When snow falls, it's time to run for the hills. Along with the immense satisfaction of completing such an expedition, the views from summits on a clear day will stay with you forever. The rolling swells of settled snow and the rugged tranquillity are stunning.
But the hills and mountains in winter must be respected as much as they are enjoyed. There is no such thing as a safe impromptu winter hike. "By failing to prepare, you are preparing to fail", as Benjamin Franklin said. In order for you to be mountain-ready, we've put together this guide. It takes you through the best way to plan a day in the mountains and therefore get the most out of it.
How to plan a winter hike
Gear is what comes to mind first when planning our next winter hike, so we'll begin here. Our guide on packing for a winter hike explains in depth what you need and how to pack it. But in essence, you’ll need winter walking boots, winter clothing, an ice axe, crampons, goggles or sunglasses, and possibly a helmet. These are in addition to the usual kit you normally carry on a hike, such as a headtorch and navigating equipment.
Before you head up a mountain, make sure you know how to navigate in winter conditions and how to use an ice axe and crampons. Knowing your gear inside and out will keep you out of trouble when you're trekking in more isolated areas.
Level of challenge
Full winter conditions can make even one simple hill as exhausting as three consecutive peaks in summer. Don’t underestimate how knackering it can be to wade through thigh-deep snow for an hour.
Winter hiking is a high-calorie activity and you'll need to take plenty of high-energy food to keep you fuelled. A blend of foods supplying a balance of carbohydrates, protein, and fats is ideal. The latter two provide a slower-releasing fuel, while carbohydrates are great for giving you a quick energy burst.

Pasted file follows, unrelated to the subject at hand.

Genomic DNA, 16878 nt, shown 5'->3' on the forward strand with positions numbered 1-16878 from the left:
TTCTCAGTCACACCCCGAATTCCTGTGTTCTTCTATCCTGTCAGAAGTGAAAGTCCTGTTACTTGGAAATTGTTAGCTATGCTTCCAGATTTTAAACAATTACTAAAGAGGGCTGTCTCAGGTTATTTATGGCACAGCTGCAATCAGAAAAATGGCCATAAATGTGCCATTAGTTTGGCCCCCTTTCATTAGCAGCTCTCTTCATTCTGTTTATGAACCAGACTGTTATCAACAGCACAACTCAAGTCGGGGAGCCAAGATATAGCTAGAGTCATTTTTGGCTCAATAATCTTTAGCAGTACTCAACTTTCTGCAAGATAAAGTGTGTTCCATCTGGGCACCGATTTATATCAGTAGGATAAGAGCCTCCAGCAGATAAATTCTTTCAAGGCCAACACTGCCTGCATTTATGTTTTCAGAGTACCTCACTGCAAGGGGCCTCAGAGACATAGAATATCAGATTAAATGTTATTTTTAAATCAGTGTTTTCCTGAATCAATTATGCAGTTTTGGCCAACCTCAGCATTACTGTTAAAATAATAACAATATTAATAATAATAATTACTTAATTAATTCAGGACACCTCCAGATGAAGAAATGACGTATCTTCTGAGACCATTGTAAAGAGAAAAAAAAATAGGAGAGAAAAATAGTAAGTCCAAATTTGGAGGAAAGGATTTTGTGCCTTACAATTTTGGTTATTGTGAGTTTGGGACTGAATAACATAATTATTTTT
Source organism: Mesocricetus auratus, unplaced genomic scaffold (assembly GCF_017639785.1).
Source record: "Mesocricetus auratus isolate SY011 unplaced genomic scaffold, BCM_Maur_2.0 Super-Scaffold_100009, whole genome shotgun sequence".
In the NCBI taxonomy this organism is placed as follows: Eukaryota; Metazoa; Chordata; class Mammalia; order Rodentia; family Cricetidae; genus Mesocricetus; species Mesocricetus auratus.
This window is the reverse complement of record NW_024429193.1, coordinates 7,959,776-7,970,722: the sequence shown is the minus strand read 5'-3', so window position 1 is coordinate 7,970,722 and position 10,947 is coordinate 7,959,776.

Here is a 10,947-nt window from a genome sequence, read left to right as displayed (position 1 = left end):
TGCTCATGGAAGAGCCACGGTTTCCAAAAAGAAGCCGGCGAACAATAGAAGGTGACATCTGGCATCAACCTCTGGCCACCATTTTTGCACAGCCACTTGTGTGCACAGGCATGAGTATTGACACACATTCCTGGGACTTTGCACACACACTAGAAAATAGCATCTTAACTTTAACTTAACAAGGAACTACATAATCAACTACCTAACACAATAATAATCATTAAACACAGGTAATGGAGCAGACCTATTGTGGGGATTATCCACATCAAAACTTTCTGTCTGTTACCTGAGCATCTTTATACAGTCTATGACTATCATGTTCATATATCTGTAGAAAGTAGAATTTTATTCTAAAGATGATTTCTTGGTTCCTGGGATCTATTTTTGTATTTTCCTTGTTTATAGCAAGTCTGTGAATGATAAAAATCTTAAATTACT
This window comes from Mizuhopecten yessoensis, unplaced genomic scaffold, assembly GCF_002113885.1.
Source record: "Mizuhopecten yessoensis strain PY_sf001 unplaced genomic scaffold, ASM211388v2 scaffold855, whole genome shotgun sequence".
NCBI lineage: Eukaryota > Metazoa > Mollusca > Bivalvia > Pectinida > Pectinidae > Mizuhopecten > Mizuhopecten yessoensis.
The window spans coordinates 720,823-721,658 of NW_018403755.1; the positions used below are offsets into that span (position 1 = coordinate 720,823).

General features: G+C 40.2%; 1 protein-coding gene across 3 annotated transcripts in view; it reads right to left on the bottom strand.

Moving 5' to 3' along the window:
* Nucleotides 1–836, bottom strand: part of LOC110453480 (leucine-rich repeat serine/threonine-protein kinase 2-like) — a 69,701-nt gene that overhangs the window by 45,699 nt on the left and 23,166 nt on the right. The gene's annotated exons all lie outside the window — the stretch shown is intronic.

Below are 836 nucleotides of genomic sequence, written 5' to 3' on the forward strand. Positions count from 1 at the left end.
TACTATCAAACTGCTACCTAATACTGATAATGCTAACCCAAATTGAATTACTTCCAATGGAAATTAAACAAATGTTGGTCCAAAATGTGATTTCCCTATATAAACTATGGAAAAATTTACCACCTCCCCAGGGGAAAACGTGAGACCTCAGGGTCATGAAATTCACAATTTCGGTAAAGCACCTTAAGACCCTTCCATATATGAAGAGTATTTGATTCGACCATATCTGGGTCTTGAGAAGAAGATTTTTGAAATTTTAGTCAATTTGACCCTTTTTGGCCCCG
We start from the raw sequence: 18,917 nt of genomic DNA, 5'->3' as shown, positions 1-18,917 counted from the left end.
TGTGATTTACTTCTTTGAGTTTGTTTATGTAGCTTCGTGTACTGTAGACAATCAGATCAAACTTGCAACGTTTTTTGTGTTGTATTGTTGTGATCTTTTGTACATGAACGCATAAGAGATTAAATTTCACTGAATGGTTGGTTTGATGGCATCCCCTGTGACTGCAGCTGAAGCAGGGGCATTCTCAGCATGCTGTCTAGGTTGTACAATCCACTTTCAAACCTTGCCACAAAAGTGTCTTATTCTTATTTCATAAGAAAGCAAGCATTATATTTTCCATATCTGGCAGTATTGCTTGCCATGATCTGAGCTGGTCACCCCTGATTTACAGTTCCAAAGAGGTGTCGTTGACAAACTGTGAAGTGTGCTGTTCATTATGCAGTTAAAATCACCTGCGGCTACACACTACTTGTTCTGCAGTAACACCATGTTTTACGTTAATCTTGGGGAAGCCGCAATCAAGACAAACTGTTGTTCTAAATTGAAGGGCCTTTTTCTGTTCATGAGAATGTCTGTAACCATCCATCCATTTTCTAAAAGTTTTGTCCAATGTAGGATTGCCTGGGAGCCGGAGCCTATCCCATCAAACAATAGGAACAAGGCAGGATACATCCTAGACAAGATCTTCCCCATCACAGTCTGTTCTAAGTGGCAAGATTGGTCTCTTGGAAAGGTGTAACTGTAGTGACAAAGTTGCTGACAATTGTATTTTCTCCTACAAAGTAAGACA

Timekeeping ties in with the section above. For the entire route and for key points along the way, work through route timings. This will help you keep track of your progress and location. Factors such as fitness level and weather conditions affect progress. So if you’re moving more slowly than expected, adjust your route accordingly.
If you're going in a group, take into account the levels of fitness and experience of everyone.
Check the conditions
In the days ahead of your walk, use specialist resources like the Mountain Weather Information Service, Met Office and The Scottish Avalanche Information Service. Look at the hills on your drive in. Where is snow accumulating? Do they look as expected?
Study the route
Study the entire route from the beginning to end, looking for features like scrambles and river crossings that can become significant obstacles in snow and ice.
Do you know anyone who has done your route before in similar conditions? It's likely, given many of us hear about exciting routes by word of mouth. Chat to those who have done it before to find out what to be wary of.
Although we tend to think avalanches are an event that occurs largely in the European Alps, they can happen in the UK too. Particularly in Scotland. Most avalanches occur on slopes of 30-45° and convex slopes are more likely to release.
Use tools such as the Scottish Avalanche Information Service (SAIS) to stay updated and informed about forecasts. The SAIS recorded 212 avalanches in the 2020/2021 season.
Make an alternative plan and make sure you have an escape route. Or plan a shorter day with a possible extension if you have the time and energy available. After all, a snow-covered hill under a blue sky is a thing to be grabbed with both hands and made the most of.